Should We Treat Teenagers Differently?
Today as part of our Thursday series we will be looking at the first question in Section Three: The Teenager. This is an excerpt from Owen Connolly’s reference book for fathers “Standing on the Shoulders of Giants”. The question that Owen tackles here is whether parents should begin to treat their children differently when they become teenagers. Owen has some interesting suggestions on how parents can prepare for this transition time. If you are only joining us now on this Thursday series, please feel free to to start with the introduction post here or click on the Category on the right to see all the relevant posts so far.
SHOULD WE BEGIN TO TREAT OUR CHILDREN DIFFERENTLY ONCE THEY’VE BECOME TEENAGERS?
When our children enter their teens and are finally able to look out for themselves, it is very important that we mark that coming-of-age in their lives. One of the things that I have huge issues with in our society is that we don’t have a coming-of-age ceremony that allows men and women to become grown up – they often remain in the prince and princess state and never really become kings and queens. They never get this new announcement that says, “Blessed are you; you’re the new man or woman on the block,” unlike what you might find with the young males and females in the Jewish culture.
Young Jewish males, at 12 years of age, have a Bar Mitzvah in which they go through a ritualistic coming-of-age that allows them to participate with the men. They are now free to leave their mums and join together with men where they are LISTENED to. The principle behind that, of course, is that they have something to say and that the men want to hear it. And with a Bat Mitzvah, which is the same thing for the females, young Jewish woman have the opportunity to have a closer relationship with the women and to engage in womanly work and learn womanly ways. There needs to be some ritualistic coming-of-age, so my advice to fathers is to make one up in your own household. When young men come into puberty and have their first wet dream, I often suggest that their fathers, if they have a close enough relationship with their sons, should explain that they are now producing sperm so they are in a position to be seen as “coming-of-age.” They are changing – there is an elongation of their physical self and they are becoming more man-like. To mark that, there should be a celebration, and, similarly, there should also be a celebration when a young girl has her first period.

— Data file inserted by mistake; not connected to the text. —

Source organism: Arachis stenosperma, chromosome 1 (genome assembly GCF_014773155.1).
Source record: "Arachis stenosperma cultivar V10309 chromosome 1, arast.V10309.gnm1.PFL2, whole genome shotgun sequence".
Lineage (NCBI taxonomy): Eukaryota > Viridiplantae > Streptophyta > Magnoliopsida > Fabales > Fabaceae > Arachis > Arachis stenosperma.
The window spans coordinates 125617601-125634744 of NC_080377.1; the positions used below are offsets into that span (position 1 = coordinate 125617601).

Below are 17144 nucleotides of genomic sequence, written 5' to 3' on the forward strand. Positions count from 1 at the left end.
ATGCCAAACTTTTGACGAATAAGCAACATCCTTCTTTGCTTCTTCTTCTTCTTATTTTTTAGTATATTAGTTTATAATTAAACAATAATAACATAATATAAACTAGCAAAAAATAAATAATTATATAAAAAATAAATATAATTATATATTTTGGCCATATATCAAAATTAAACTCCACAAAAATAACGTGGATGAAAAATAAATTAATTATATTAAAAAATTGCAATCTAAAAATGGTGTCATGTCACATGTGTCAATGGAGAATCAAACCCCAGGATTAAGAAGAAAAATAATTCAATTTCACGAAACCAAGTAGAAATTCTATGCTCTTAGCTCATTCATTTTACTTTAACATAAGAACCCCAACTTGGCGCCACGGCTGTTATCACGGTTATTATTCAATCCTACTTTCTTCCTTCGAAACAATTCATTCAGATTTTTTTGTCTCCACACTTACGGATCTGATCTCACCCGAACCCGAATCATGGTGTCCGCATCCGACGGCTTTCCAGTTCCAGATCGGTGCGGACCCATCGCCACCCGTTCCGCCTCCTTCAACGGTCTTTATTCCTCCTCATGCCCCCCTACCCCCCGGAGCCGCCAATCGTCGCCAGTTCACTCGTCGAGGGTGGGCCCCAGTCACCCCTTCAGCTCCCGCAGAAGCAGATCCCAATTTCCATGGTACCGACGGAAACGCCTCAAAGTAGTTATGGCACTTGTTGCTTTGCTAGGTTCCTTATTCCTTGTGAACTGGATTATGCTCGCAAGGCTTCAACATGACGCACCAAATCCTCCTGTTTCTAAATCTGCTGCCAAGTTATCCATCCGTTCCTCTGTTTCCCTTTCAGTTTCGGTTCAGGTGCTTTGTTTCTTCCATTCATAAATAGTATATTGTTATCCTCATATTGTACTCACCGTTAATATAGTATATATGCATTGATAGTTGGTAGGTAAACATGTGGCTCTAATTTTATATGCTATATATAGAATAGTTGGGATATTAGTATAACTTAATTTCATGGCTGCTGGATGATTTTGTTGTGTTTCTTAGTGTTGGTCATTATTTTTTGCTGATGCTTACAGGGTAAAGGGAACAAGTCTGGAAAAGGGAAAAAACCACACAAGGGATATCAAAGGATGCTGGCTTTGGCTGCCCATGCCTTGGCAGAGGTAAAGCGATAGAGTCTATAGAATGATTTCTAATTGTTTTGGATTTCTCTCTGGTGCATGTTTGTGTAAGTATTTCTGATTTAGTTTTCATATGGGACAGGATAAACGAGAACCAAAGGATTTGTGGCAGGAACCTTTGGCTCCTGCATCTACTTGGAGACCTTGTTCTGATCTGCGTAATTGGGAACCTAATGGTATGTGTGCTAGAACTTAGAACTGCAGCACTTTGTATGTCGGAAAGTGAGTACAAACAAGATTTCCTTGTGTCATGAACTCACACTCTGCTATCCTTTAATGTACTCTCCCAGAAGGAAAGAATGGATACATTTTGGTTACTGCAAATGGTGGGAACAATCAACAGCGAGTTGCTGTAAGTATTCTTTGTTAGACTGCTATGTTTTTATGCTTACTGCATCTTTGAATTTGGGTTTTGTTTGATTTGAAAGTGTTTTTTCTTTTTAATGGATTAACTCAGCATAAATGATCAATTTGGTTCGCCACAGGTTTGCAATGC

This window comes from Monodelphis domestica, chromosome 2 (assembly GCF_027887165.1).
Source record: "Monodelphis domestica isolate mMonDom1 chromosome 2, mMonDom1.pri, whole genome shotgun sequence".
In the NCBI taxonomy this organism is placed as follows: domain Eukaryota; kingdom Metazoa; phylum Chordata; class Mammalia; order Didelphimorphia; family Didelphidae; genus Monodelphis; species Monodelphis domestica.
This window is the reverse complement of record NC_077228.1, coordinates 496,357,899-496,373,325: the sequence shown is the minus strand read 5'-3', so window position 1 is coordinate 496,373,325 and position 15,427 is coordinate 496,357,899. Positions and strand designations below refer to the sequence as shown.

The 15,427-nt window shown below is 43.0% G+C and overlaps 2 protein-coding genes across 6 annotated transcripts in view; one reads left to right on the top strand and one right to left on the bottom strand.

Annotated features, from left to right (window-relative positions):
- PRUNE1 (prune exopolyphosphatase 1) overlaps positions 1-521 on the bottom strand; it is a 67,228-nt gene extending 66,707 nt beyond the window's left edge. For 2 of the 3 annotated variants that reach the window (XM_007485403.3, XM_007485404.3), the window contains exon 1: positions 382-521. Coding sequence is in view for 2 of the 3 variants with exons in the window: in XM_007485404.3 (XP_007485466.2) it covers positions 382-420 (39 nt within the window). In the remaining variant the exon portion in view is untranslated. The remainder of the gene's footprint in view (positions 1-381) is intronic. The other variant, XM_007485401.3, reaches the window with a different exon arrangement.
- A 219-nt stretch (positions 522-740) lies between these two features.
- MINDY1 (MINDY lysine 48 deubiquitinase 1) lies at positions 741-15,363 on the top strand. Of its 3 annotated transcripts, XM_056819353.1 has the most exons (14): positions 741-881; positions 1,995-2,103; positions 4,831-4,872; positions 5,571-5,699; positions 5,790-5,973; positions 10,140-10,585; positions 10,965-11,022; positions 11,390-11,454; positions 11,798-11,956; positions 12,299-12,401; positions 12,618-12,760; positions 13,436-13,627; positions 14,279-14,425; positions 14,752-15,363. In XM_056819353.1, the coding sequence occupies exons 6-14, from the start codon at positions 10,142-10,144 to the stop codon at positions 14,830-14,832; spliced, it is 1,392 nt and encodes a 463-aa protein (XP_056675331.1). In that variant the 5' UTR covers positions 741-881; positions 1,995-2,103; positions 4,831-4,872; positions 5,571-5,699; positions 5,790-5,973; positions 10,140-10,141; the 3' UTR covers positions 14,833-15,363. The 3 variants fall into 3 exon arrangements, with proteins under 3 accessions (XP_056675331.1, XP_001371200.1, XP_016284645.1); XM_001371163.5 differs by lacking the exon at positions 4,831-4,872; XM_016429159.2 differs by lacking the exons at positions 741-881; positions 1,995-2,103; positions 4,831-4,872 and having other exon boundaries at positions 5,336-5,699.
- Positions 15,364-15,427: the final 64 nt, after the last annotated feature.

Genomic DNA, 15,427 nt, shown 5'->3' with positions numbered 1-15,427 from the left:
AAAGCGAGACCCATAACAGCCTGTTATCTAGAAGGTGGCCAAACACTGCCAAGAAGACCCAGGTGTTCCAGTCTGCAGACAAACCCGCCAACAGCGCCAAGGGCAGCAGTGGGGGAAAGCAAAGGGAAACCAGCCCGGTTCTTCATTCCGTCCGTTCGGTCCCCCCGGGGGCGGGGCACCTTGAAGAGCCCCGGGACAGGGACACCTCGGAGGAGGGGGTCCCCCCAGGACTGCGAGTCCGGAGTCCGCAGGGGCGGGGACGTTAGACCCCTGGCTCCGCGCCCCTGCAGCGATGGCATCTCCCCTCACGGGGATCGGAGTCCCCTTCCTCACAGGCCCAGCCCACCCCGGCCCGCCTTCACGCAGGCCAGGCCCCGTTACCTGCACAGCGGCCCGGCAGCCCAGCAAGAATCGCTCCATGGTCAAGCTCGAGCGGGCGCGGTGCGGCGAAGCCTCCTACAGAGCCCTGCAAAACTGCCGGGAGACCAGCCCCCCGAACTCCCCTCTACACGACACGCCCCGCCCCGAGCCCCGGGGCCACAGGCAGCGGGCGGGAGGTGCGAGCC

This ritualistic coming-of-age should occur at 13 or so, so that we begin preparing them for 16-17 years of age when they will be in a position to leave mum and dad emotionally and take responsibility for themselves, having been equipped by mum and dad to do so. The loving and comforting of the father and the mother, which was the parents’ responsibility up to that point, is an investment that the young adult must take and use for themselves as they move into the future. They must realise that this investment of love from their parents is an essential building block that they will use as they go out to enjoy the world in a healthy way.